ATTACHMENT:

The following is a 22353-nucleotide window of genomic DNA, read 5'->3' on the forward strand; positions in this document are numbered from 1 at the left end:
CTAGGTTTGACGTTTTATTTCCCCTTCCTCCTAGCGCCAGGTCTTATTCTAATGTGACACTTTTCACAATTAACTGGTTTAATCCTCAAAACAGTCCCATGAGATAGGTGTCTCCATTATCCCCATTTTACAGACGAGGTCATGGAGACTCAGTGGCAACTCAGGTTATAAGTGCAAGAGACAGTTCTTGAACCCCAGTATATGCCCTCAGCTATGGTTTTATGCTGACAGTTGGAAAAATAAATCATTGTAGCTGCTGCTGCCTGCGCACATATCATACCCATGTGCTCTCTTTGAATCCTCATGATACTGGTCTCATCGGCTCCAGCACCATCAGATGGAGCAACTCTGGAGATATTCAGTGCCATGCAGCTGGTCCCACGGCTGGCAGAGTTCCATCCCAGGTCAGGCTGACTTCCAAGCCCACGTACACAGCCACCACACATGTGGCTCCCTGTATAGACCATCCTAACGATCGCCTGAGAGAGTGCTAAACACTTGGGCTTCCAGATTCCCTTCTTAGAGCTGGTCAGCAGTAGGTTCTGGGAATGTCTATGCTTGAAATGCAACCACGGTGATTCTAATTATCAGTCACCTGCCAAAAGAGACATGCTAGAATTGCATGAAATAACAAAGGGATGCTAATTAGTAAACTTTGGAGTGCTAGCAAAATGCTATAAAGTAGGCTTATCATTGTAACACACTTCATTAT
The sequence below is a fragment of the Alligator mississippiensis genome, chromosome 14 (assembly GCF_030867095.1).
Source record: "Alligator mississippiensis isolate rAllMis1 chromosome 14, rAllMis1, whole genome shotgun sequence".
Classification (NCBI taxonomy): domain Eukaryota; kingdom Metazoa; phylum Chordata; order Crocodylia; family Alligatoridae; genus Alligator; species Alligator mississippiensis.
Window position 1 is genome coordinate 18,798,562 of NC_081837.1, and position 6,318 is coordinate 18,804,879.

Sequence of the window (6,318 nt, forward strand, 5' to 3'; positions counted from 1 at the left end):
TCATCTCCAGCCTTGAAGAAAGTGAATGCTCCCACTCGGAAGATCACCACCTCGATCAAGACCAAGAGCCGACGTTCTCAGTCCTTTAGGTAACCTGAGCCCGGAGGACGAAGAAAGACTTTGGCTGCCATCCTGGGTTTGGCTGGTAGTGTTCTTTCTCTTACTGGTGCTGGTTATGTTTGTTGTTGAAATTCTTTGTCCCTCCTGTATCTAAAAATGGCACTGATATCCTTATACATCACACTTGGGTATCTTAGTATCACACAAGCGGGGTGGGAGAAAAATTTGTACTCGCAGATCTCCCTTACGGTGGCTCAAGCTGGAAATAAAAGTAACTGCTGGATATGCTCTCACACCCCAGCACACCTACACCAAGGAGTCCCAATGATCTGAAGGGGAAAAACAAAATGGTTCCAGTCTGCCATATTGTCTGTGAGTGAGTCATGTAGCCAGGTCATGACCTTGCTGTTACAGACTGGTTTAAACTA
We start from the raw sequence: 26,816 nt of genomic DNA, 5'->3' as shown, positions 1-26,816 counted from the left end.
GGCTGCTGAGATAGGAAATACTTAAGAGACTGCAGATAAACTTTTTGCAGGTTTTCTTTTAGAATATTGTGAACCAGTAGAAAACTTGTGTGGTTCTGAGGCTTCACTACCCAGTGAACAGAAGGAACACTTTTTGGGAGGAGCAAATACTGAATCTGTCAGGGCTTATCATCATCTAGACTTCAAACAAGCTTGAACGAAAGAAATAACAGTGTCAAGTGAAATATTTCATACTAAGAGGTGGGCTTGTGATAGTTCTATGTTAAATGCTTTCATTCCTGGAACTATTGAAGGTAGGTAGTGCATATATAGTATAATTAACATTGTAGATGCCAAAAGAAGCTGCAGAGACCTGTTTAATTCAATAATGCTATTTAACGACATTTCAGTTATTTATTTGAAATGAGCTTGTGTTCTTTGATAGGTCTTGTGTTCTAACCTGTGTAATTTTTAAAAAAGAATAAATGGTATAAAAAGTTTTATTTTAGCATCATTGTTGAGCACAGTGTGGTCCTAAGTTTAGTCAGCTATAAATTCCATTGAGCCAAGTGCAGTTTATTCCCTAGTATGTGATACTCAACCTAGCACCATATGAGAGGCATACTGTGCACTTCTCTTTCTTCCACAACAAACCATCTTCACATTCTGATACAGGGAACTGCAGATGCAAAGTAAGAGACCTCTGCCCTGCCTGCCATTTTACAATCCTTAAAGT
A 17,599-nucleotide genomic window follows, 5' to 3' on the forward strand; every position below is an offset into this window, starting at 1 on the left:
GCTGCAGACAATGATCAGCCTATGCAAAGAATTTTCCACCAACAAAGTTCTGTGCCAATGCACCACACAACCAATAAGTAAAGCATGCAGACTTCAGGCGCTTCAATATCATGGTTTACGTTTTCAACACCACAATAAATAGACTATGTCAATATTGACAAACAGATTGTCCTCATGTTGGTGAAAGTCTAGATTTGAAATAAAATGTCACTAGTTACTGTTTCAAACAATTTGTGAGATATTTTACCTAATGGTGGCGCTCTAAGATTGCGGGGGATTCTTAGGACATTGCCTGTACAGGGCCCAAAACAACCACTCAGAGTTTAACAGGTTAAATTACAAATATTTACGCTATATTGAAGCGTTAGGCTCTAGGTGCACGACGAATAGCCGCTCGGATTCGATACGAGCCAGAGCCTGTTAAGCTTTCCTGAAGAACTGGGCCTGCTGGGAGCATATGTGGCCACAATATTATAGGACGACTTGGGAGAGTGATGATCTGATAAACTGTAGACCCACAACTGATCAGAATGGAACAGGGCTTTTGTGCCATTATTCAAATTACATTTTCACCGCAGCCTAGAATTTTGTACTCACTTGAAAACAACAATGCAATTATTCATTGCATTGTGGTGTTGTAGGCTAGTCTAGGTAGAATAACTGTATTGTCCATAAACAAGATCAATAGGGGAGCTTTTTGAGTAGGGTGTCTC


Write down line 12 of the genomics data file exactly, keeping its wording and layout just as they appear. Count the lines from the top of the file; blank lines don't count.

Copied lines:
GCTGCAGACAATGATCAGCCTATGCAAAGAATTTTCCACCAACAAAGTTCTGTGCCAATGCACCACACAACCAATAAGTAAAGCATGCAGACTTCAGGCGCTTCAATATCATGGTTTACGTTTTCAACACCACAATAAATAGACTATGTCAATATTGACAAACAGATTGTCCTCATGTTGGTGAAAGTCTAGATTTGAAATAAAATGTCACTAGTTACTGTTTCAAACAATTTGTGAGATATTTTACCTAATGGTGGCGCTCTAAGATTGCGGGGGATTCTTAGGACATTGCCTGTACAGGGCCCAAAACAACCACTCAGAGTTTAACAGGTTAAATTACAAATATTTACGCTATATTGAAGCGTTAGGCTCTAGGTGCACGACGAATAGCCGCTCGGATTCGATACGAGCCAGAGCCTGTTAAGCTTTCCTGAAGAACTGGGCCTGCTGGGAGCATATGTGGCCACAATATTATAGGACGACTTGGGAGAGTGATGATCTGATAAACTGTAGACCCACAACTGATCAGAATGGAACAGGGCTTTTGTGCCATTATTCAAATTACATTTTCACCGCAGCCTAGAATTTTGTACTCACTTGAAAACAACAATGCAATTATTCATTGCATTGTGGTGTTGTAGGCTAGTCTAGGTAGAATAACTGTATTGTCCATAAACAAGATCAATAGGGGAGCTTTTTGAGTAGGGTGTCTC